After the Privacy Shield: Minimizing compliance risks in corporate networks

There was major excitement in the digital world when the European Court of Justice issued its judgment on the Privacy Shield. After protracted wrangling, the data protection agreement between the European Commission and the USA was declared invalid. This consigned the so-called Privacy Shield to history. As a result, companies are now prohibited from using this agreement as a basis for data transfers.

This means that the frequently cited standard contractual clauses are of limited use as a legal basis. In its ruling, the ECJ made it very clear that compliance with data protection standards in another country must be checked on a case-by-case basis. However, experts agree that agreements between EU countries and the USA would not stand up to such scrutiny.

The decision therefore raises numerous questions: Which services are affected? Who is liable for violations? How can companies minimize their risk?

Facebook, Azure, cloud networks

First of all: the effects of the ECJ ruling are much more far-reaching than you might think. It is not only the usual platforms and cloud services such as Facebook, AWS or Azure that are directly impacted by the judgment. After the demise of the Privacy Shield, it is the “digital backbone” of our economy, the networks at the very heart of every company, that need to be looked at.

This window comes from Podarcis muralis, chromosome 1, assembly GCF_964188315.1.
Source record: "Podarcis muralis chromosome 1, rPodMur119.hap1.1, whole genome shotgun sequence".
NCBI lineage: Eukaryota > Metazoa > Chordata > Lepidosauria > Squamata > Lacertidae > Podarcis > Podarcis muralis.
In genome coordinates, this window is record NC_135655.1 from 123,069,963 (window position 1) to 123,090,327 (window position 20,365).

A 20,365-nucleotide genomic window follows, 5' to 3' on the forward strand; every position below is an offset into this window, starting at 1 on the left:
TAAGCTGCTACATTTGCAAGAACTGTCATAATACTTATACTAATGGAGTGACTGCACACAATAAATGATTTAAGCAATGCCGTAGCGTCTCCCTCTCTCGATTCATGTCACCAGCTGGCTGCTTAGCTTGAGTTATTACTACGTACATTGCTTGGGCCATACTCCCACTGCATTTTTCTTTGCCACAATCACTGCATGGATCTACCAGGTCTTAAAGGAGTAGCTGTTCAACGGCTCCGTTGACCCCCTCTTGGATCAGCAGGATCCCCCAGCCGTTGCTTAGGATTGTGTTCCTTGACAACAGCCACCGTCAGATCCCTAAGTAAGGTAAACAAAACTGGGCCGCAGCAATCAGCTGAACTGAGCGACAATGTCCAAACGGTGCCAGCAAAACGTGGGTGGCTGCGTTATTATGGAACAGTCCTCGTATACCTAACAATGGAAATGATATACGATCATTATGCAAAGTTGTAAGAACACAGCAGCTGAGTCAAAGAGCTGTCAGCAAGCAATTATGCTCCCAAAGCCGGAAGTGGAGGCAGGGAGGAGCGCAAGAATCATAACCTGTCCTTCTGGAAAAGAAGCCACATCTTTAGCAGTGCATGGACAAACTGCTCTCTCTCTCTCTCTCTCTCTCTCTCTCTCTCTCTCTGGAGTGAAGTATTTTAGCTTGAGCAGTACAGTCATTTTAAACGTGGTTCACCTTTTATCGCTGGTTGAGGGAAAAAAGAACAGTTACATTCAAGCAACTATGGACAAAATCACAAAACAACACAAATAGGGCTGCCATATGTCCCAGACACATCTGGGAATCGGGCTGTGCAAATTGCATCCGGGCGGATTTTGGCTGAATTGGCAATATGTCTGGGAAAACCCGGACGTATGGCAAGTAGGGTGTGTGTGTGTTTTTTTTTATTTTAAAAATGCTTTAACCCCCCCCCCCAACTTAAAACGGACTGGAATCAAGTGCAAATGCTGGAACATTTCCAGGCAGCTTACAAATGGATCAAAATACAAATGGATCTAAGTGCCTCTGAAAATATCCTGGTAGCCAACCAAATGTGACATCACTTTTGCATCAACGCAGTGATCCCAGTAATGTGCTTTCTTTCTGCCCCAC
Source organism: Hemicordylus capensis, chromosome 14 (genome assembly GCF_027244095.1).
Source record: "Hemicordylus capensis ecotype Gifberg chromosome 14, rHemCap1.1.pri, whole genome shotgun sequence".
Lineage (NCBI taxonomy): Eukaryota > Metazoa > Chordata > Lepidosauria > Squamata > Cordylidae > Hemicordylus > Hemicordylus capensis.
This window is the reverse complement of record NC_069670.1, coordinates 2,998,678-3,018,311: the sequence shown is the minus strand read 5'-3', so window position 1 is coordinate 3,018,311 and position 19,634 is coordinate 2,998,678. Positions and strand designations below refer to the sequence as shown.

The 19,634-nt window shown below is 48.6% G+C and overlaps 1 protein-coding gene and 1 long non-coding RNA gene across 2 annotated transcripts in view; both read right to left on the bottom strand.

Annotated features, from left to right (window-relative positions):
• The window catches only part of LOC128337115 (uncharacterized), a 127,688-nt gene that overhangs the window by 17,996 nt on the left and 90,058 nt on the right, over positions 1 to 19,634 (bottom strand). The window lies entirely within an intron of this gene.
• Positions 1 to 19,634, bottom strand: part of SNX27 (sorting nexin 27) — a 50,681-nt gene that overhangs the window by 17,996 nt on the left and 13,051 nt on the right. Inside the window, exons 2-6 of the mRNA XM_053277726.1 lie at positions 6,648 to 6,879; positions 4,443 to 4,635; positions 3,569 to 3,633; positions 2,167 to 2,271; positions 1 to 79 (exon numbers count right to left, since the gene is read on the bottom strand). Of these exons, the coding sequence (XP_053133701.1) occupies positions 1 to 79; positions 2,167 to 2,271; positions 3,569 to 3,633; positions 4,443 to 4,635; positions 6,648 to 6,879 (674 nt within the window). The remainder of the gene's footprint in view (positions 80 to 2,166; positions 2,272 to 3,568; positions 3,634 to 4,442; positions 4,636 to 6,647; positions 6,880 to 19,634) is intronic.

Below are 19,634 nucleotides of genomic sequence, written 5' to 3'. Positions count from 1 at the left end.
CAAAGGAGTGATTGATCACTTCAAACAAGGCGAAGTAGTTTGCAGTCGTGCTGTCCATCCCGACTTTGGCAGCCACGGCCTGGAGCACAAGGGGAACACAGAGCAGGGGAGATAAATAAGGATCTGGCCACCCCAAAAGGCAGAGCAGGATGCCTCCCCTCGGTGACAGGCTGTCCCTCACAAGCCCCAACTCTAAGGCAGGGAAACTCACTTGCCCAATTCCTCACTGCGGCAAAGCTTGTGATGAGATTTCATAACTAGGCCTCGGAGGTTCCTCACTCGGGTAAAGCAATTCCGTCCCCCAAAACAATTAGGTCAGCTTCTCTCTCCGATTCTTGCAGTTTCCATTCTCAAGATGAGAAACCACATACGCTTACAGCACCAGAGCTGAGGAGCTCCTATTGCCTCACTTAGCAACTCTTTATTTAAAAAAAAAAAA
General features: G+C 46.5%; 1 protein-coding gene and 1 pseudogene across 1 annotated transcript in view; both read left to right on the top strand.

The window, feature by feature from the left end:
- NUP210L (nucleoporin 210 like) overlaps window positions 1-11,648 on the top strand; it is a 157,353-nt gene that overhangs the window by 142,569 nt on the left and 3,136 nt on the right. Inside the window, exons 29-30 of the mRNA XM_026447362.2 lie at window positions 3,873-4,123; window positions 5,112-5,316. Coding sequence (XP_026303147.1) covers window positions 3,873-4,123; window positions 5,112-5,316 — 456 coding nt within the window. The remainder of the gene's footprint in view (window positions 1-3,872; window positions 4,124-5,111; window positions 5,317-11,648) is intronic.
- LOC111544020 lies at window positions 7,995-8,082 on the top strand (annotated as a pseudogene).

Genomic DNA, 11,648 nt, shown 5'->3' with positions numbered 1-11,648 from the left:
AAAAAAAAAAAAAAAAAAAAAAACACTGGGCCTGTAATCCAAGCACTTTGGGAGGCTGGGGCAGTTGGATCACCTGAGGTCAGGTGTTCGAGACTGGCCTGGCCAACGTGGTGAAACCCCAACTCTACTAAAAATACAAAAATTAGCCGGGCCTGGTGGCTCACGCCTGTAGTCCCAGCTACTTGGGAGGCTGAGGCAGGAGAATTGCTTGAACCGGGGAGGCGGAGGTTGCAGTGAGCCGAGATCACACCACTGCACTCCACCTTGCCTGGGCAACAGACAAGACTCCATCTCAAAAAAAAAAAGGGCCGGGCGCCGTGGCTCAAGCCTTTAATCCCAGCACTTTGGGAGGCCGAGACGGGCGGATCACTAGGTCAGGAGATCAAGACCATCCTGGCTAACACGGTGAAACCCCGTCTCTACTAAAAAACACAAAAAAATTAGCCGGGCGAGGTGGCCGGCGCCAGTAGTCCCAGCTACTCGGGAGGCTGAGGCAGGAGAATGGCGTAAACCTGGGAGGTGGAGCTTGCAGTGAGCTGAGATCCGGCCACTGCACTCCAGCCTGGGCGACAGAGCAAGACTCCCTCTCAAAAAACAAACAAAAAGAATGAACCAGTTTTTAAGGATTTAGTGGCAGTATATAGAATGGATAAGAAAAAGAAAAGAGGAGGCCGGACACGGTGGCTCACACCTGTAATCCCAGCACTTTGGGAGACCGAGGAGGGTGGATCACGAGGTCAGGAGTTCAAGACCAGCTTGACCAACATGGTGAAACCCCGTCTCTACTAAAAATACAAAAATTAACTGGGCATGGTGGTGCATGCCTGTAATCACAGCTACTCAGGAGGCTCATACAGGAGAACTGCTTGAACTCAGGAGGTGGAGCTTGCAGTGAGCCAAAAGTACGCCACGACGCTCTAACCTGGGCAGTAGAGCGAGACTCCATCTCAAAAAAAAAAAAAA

Where a network is managed from the cloud, personal data is also being processed there. The most prominent examples are SD-WANs, which are increasingly replacing MPLS lines or classic VPNs to network company locations and branches. But also our wireless LANs, which are now increasingly being implemented via “zero touch” from the cloud.

A look at the technology: SD-WAN

To understand the relationships, we should take a look at the architecture of the underlying technology: software-defined networking. SDN is so exciting because it enables the highly automated configuration and control of entire networks from the cloud. This functions by dividing the networks into a control plane and a data plane. The data plane includes the various hardware components such as the routers, switches and access points that are used to transfer the data packets. The control plane, on the other hand, is the control and monitoring level that specifies data paths through the network and continuously monitors it.

On this control plane—which all major providers now have in the cloud—personal data is continuously being processed. So of course the subject of data protection is acutely relevant here. The data processed there includes device-related information such as MAC addresses and IP addresses, but also login information, location data, specific information on how services are being used, as well as the names and e-mail addresses of network administrators. Not only is it possible to draw conclusions about individual users, it may even be possible to create entire user profiles for individuals.

Particularly delicate: Wi-Fi in schools

The example of schools and these times of digital learning reveal the full scale of the problem. Wherever software-defined networking is used to centrally configure, manage and monitor wireless LANs in schools, personal data from users and network administrators flow into the cloud.

Data protection aspects school